“Bill Walsh never had to deal with the personalities George has,” said veteran offensive lineman Jesse Sapolu. It was certainly true that player personalities had changed over the course of Seifert’s tenure as 49er head coach, and perhaps that also played a part in his desire to step down. Although he proved to be much more open-minded about shepherding boisterous personalities, such as Deion Sanders, than did Walsh, he initially had to be talked into it. “When Deion Sanders and William Floyd came to the team at the same time and demanded a loosening up of Seifert’s tight-collared 49er atmosphere,” wrote Scott Ostler of the Chronicle,“ Seifert gritted his teeth but backed off, and the team responded.”


And now, he was no longer the 49ers’ head coach, a victim of the pressure to win championships, a casualty of the changing times, and having fallen prey to a team executive who was, frankly, ready to see him depart. Like Seifert did when replacing Walsh, Steve Mariucci would have some big shoes to fill.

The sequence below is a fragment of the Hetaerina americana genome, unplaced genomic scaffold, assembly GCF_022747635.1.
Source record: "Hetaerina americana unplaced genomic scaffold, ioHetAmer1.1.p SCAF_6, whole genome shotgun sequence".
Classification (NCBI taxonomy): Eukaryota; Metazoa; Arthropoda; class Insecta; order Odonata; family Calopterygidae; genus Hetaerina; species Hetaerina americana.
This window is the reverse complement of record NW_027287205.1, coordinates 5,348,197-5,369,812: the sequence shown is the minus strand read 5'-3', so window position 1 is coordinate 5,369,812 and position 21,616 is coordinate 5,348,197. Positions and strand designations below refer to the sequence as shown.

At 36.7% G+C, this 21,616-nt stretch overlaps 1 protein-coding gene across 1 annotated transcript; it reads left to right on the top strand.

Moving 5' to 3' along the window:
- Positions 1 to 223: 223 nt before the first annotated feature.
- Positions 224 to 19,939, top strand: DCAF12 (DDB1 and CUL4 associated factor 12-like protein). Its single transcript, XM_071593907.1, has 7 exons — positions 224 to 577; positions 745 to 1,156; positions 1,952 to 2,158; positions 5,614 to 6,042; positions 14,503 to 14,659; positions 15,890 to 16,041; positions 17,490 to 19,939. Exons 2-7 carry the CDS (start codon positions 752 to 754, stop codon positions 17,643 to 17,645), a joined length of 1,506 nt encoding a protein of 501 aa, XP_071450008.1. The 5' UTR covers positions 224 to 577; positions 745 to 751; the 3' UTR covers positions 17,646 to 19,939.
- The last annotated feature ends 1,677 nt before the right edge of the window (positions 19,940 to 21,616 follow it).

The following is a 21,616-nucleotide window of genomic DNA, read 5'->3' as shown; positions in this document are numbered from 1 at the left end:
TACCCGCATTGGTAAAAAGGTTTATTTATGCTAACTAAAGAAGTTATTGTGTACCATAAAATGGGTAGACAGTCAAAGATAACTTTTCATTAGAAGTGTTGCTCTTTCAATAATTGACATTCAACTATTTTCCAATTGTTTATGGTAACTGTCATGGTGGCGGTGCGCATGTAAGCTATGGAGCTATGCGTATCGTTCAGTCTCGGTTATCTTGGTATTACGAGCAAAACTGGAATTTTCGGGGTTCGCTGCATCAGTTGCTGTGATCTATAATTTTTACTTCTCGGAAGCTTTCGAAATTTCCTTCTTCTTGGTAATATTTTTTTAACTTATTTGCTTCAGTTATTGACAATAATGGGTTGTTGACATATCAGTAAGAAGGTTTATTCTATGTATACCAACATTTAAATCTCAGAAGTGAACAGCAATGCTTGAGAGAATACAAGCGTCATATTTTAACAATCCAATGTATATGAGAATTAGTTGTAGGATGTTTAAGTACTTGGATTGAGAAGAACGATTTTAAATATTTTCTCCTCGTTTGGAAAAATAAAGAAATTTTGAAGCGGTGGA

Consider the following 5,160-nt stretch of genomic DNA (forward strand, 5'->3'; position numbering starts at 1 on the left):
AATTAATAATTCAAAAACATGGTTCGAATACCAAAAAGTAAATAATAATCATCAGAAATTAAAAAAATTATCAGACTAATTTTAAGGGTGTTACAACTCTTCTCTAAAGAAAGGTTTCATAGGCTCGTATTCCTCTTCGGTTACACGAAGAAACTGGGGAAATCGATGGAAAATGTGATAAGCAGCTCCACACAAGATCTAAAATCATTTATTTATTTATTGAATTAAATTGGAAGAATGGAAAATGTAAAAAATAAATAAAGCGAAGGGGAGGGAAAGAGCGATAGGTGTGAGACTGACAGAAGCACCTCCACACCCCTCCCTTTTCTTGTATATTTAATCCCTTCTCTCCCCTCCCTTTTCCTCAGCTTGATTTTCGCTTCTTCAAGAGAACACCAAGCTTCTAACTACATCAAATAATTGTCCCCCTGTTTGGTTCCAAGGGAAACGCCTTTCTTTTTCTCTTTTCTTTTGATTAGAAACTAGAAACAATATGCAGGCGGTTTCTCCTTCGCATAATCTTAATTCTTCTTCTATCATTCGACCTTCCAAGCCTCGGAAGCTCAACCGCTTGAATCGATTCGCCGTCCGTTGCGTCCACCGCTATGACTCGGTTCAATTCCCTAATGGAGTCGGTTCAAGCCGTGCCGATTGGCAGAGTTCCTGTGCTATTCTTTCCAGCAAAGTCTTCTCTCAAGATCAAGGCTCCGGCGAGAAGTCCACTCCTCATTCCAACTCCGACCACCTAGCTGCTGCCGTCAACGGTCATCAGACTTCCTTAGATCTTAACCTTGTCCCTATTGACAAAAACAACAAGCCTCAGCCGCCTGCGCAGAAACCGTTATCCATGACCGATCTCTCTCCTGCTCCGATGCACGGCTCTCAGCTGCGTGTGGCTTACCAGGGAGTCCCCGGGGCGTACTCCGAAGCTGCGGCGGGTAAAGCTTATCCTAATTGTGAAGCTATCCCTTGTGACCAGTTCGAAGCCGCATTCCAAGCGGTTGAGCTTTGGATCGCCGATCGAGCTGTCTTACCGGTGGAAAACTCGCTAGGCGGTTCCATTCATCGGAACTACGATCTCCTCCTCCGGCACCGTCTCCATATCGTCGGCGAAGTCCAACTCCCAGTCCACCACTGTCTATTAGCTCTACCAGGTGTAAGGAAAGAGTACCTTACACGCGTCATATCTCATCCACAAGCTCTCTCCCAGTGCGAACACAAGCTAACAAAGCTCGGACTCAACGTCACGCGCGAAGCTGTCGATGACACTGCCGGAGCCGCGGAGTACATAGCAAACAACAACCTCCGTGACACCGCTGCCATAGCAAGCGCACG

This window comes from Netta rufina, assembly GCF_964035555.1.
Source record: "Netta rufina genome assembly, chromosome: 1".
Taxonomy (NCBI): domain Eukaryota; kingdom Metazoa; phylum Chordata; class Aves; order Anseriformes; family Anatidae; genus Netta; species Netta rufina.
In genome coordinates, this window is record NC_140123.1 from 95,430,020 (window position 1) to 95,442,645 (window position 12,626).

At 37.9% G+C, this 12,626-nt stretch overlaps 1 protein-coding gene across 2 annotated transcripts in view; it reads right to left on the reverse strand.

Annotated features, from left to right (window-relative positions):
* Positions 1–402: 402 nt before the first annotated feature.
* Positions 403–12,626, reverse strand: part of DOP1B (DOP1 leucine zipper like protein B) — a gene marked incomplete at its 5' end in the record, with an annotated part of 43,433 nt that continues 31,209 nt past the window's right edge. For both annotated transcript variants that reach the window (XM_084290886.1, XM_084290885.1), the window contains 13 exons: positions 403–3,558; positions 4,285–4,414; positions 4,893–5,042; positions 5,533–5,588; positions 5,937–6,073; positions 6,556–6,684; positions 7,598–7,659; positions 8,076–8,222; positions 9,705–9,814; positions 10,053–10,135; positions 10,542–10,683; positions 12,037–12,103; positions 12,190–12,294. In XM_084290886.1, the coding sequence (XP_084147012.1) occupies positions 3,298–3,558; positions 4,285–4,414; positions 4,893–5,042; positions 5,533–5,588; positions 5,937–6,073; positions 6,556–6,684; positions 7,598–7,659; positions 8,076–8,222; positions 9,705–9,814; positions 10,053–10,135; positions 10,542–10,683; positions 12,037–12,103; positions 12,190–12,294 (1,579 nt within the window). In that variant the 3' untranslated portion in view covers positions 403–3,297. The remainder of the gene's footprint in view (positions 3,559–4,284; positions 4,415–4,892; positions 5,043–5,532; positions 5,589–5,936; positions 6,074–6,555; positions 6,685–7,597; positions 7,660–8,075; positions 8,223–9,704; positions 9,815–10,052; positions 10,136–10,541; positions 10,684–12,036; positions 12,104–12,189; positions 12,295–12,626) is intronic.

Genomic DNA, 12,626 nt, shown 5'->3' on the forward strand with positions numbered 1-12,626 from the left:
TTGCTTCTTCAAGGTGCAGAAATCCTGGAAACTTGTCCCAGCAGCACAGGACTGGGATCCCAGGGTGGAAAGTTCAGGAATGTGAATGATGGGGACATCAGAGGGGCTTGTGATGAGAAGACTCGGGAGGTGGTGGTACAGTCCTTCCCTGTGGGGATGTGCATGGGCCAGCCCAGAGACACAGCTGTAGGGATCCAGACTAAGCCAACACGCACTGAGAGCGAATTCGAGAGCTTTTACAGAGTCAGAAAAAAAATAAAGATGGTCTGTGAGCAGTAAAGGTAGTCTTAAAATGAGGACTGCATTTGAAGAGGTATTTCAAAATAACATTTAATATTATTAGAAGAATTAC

Postscript: After two years out of football, Seifert returned to helm the Carolina Panthers, an expansion team in only its fifth year of existence. After three seasons, during which he went 16-32 (including an awful 1-15 showing in 2001), Seifert was fired. He never coached again. On November 16, 2021, Seifert was inducted into the San Jose Sports Hall of Fame, alongside Olympic gold-medal swimmer Summer Sanders,football player James Jones, and San Jose Mercury News sportswriter Mark Purdy.